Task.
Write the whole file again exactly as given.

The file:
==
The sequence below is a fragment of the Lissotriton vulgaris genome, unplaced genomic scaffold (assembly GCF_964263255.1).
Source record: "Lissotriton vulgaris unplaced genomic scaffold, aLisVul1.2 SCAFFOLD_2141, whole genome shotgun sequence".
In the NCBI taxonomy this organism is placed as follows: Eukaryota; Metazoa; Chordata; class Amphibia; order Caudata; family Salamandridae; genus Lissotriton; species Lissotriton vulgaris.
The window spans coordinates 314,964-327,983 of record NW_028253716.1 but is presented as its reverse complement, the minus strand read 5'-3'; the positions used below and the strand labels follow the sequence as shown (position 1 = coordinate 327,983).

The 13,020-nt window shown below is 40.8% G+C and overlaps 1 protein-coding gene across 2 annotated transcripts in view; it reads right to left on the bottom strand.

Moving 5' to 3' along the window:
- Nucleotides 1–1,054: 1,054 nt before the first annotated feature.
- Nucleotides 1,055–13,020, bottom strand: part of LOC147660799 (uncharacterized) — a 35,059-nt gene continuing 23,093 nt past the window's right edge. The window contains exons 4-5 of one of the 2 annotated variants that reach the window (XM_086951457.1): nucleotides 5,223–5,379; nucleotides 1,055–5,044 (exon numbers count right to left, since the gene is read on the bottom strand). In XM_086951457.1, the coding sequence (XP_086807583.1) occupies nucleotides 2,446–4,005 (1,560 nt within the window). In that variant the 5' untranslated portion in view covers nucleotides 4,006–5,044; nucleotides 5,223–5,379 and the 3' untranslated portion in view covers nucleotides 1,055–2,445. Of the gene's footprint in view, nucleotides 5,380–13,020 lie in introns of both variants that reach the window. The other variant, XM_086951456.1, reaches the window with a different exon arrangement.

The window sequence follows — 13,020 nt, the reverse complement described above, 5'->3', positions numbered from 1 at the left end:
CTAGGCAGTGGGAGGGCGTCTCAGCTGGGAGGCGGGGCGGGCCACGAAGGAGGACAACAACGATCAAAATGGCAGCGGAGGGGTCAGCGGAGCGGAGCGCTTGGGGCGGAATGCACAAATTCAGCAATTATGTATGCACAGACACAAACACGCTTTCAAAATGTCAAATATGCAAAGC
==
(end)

The sequence below is a fragment of the Lissotriton vulgaris genome, unplaced genomic scaffold (assembly GCF_964263255.1).
Source record: "Lissotriton vulgaris unplaced genomic scaffold, aLisVul1.2 SCAFFOLD_2141, whole genome shotgun sequence".
In the NCBI taxonomy this organism is placed as follows: Eukaryota; Metazoa; Chordata; class Amphibia; order Caudata; family Salamandridae; genus Lissotriton; species Lissotriton vulgaris.
The window spans coordinates 314,964-327,983 of record NW_028253716.1 but is presented as its reverse complement, the minus strand read 5'-3'; the positions used below and the strand labels follow the sequence as shown (position 1 = coordinate 327,983).

The 13,020-nt window shown below is 40.8% G+C and overlaps 1 protein-coding gene across 2 annotated transcripts in view; it reads right to left on the bottom strand.

Moving 5' to 3' along the window:
- Nucleotides 1–1,054: 1,054 nt before the first annotated feature.
- Nucleotides 1,055–13,020, bottom strand: part of LOC147660799 (uncharacterized) — a 35,059-nt gene continuing 23,093 nt past the window's right edge. The window contains exons 4-5 of one of the 2 annotated variants that reach the window (XM_086951457.1): nucleotides 5,223–5,379; nucleotides 1,055–5,044 (exon numbers count right to left, since the gene is read on the bottom strand). In XM_086951457.1, the coding sequence (XP_086807583.1) occupies nucleotides 2,446–4,005 (1,560 nt within the window). In that variant the 5' untranslated portion in view covers nucleotides 4,006–5,044; nucleotides 5,223–5,379 and the 3' untranslated portion in view covers nucleotides 1,055–2,445. Of the gene's footprint in view, nucleotides 5,380–13,020 lie in introns of both variants that reach the window. The other variant, XM_086951456.1, reaches the window with a different exon arrangement.

The window sequence follows — 13,020 nt, the reverse complement described above, 5'->3', positions numbered from 1 at the left end:
CTAGGCAGTGGGAGGGCGTCTCAGCTGGGAGGCGGGGCGGGCCACGAAGGAGGACAACAACGATCAAAATGGCAGCGGAGGGGTCAGCGGAGCGGAGCGCTTGGGGCGGAATGCACAAATTCAGCAATTATGTATGCACAGACACAAACACGCTTTCAAAATGTCAAATATGCAAAGC